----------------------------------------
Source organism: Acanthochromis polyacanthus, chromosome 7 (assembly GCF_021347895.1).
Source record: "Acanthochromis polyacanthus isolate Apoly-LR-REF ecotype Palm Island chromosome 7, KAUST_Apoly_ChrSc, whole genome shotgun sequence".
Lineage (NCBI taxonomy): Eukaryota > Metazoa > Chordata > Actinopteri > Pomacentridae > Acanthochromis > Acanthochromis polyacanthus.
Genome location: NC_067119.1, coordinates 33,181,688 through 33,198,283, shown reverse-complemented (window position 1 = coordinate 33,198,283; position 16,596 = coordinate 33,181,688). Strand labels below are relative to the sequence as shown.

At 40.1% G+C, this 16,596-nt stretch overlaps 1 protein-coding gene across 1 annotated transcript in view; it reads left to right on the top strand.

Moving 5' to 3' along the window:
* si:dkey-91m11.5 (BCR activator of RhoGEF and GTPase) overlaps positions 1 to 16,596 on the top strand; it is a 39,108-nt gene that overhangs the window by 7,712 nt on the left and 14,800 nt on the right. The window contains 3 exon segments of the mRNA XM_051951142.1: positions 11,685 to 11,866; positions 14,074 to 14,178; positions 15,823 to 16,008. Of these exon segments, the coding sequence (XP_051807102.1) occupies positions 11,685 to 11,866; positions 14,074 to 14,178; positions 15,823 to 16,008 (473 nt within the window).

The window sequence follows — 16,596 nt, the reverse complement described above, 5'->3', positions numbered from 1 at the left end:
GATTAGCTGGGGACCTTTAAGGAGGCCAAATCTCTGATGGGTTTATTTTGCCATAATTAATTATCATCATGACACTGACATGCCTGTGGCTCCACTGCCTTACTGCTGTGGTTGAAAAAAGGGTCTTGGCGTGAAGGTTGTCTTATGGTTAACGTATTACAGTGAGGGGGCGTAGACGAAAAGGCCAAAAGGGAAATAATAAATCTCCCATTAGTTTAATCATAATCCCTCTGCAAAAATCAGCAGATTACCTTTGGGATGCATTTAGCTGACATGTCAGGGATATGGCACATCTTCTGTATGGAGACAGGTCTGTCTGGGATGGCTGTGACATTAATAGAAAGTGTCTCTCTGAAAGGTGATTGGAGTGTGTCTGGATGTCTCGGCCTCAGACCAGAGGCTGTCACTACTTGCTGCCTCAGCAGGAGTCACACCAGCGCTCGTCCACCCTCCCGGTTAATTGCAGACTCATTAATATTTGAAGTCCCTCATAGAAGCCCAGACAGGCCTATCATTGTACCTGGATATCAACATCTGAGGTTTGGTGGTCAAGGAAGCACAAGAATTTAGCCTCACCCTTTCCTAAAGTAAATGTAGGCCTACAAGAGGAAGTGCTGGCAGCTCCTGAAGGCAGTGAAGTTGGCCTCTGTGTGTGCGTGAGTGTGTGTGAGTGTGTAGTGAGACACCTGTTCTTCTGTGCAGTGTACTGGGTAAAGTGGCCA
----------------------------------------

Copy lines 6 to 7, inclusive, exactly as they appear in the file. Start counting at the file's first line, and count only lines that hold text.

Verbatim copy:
Moving 5' to 3' along the window:
* si:dkey-91m11.5 (BCR activator of RhoGEF and GTPase) overlaps positions 1 to 16,596 on the top strand; it is a 39,108-nt gene that overhangs the window by 7,712 nt on the left and 14,800 nt on the right. The window contains 3 exon segments of the mRNA XM_051951142.1: positions 11,685 to 11,866; positions 14,074 to 14,178; positions 15,823 to 16,008. Of these exon segments, the coding sequence (XP_051807102.1) occupies positions 11,685 to 11,866; positions 14,074 to 14,178; positions 15,823 to 16,008 (473 nt within the window).